Since DC has publicly stated that its line-wide relaunch is partially to increase the diversity of its line, it’s worth asking how the relaunched titles stack up in this regard, including some hard quantitative analysis (hey, kids, charts!).
When people think of diversity, they usually think of racial and ethnic diversity first, rather than gender or sexual diversity, so let’s address that first.
Of 52 titles, four by my count star non-whites. An additional two co-star non-whites. Non-whites also appear in a few team books, but don’t at least initially look to be taking prominent roles in them. That might sound bad, but it’s a definite improvement.
Of the various ethnicities depicted, blacks seem to be doing the best:
- The new series Batwing stars a black man, and DC’s description trumpets this fact, calling him “the first black character to wear the Batman mantle.”
- Mister Terrific, who’s black, also gets his own series.
- Static Shock stars a black character who was originally part of the all-black Milestone Comics.
No one would have anticipated any of these three titles, and of them, only Static has had an ongoing before. It may only be three titles, but it’s certainly something.
In another surprising move, Cyborg’s in the new Justice League, right next to six of the team’s founding seven, having replaced Martian Manhunter. Critics have pointed out that Cyborg’s been in the League before, and that’s certainly true. But replacing Martian Manhunter with him, putting Cyborg in such an exclusive group, is a move that certainly shouldn’t be minimized.
Jason Rusch, who’s black, is now fused with Ronnie Raymond as half of Firestorm. As arguably the two most prominent alter egos for Firestorm over the years, fusing them is a smart idea (as I’ve said previously), and it does have the nice side effect of making a black a co-star.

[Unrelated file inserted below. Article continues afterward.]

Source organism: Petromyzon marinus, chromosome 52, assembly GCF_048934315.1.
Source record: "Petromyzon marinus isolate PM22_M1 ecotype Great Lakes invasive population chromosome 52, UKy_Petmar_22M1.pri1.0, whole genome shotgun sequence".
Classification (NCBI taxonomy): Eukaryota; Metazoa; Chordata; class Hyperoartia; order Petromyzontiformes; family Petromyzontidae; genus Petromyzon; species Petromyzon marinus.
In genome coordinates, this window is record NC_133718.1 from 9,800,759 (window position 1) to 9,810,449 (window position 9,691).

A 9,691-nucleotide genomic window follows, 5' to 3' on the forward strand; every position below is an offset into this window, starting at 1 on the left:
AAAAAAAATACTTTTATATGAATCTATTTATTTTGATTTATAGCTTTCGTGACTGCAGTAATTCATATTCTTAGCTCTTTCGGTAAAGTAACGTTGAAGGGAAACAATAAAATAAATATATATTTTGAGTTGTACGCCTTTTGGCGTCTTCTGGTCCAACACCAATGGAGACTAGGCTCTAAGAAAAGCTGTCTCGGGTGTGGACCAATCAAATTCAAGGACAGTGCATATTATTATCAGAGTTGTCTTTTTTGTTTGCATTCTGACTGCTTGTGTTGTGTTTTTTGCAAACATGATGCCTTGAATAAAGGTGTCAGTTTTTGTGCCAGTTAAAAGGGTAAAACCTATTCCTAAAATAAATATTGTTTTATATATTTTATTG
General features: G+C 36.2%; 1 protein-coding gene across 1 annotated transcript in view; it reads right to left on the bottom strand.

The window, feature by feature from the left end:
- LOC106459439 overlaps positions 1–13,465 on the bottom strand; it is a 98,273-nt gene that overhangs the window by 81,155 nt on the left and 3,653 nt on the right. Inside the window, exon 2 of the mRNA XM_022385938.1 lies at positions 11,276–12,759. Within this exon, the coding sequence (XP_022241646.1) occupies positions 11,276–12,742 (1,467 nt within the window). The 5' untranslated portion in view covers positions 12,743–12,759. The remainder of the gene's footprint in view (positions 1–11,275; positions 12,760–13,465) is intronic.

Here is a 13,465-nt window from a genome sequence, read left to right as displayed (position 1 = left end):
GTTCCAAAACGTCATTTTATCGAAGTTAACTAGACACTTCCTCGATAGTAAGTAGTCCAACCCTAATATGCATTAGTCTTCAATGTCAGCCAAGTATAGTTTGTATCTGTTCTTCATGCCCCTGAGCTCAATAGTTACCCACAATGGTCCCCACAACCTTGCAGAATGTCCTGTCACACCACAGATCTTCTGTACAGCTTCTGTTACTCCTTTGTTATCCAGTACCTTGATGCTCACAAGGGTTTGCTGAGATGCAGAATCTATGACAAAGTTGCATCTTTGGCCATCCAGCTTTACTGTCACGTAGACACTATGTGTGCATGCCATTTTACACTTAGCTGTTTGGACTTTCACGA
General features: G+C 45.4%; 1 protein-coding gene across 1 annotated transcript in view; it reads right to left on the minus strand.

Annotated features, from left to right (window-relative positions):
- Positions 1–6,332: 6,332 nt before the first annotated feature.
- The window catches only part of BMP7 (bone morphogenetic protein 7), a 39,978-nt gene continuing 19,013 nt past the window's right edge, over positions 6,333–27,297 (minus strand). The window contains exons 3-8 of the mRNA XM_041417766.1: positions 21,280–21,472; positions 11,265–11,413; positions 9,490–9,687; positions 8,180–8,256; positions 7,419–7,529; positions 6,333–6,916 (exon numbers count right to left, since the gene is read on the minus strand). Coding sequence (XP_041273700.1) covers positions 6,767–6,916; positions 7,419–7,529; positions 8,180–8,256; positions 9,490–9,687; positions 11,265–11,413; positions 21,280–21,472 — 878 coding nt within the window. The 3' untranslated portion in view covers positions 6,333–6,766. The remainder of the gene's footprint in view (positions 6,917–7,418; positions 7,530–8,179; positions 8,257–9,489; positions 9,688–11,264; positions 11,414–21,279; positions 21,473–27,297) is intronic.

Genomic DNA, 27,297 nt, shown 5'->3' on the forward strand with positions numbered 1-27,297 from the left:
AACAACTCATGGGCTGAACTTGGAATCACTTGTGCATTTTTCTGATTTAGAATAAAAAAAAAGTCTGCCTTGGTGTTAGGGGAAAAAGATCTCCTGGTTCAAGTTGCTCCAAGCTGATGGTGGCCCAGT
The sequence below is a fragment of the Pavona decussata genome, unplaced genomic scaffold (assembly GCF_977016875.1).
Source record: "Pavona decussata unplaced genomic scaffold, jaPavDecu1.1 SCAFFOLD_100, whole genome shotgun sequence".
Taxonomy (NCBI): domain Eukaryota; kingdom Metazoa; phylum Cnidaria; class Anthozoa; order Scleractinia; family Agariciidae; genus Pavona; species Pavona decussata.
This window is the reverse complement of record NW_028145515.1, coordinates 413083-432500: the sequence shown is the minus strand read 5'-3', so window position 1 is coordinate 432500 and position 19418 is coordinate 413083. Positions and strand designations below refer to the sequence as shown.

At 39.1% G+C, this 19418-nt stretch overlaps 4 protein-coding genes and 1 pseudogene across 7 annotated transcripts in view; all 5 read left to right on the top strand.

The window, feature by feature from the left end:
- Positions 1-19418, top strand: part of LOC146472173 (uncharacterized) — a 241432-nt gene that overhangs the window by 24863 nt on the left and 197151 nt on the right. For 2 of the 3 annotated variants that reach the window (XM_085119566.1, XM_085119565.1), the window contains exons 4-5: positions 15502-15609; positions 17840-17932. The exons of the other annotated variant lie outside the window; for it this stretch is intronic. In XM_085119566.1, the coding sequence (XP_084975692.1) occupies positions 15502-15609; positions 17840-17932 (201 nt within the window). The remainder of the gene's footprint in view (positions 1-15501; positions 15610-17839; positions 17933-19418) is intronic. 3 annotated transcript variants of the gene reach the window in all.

Green Lantern John Stewart is black, and he shares top billing in Green Lantern Corps. DC doesn’t get points for this one, though, since Stewart’s been around forever; in fact, he was introduced, back in the 1980s, as Hal Jordan’s replacement as Earth’s Green Lantern. He’s stuck around since, even headlining his own solo ongoing (the quite good Green Lantern: Mosaic in the early 1990s). Given the immense popularity of the Green Lantern titles, it would be surprising if he weren’t made at least a co-star in a single title.
Other groups don’t seem to be doing as well. The Hispanic Jaime Reyes stars in Blue Beetle. DC has put a lot of effort into this character, even after his ongoing series was cancelled, after three years of publication, in early 2009. He appeared in back-ups in Booster Gold and also appeared in Justice League: Generation Lost. Restoring him to ongoing status might have been for reasons of diversity, but no one can fault DC for failing to support the character.
Asians don’t fare very well. August General in Iron, from China’s Great Ten, is in Justice League International. And that’s it, as far as I can tell.
It’s worth mentioning that not every character’s race or ethnicity is clear. For example, there’s no indication whether the new Captain Atom will be white or not. The same may be said for the new Voodoo’s human half. And to be fair, some teams, most prominently the Legion of Super-Heroes, include different-looking aliens who, while not representative of human minorities, deserve some mention for at least being non-white.
DC’s score on women is a bit healthier, but female super-heroes have always been more palatable than ethnic minorities. Females headline seven of the new DC comics.
The Batman family accounts for four of these: Batgirl, Batwoman, Catwoman, and Birds of Prey. These account for the majority of the Batman family titles for the first time, but the titles themselves aren’t shocking, even if their presence at the same time is historic.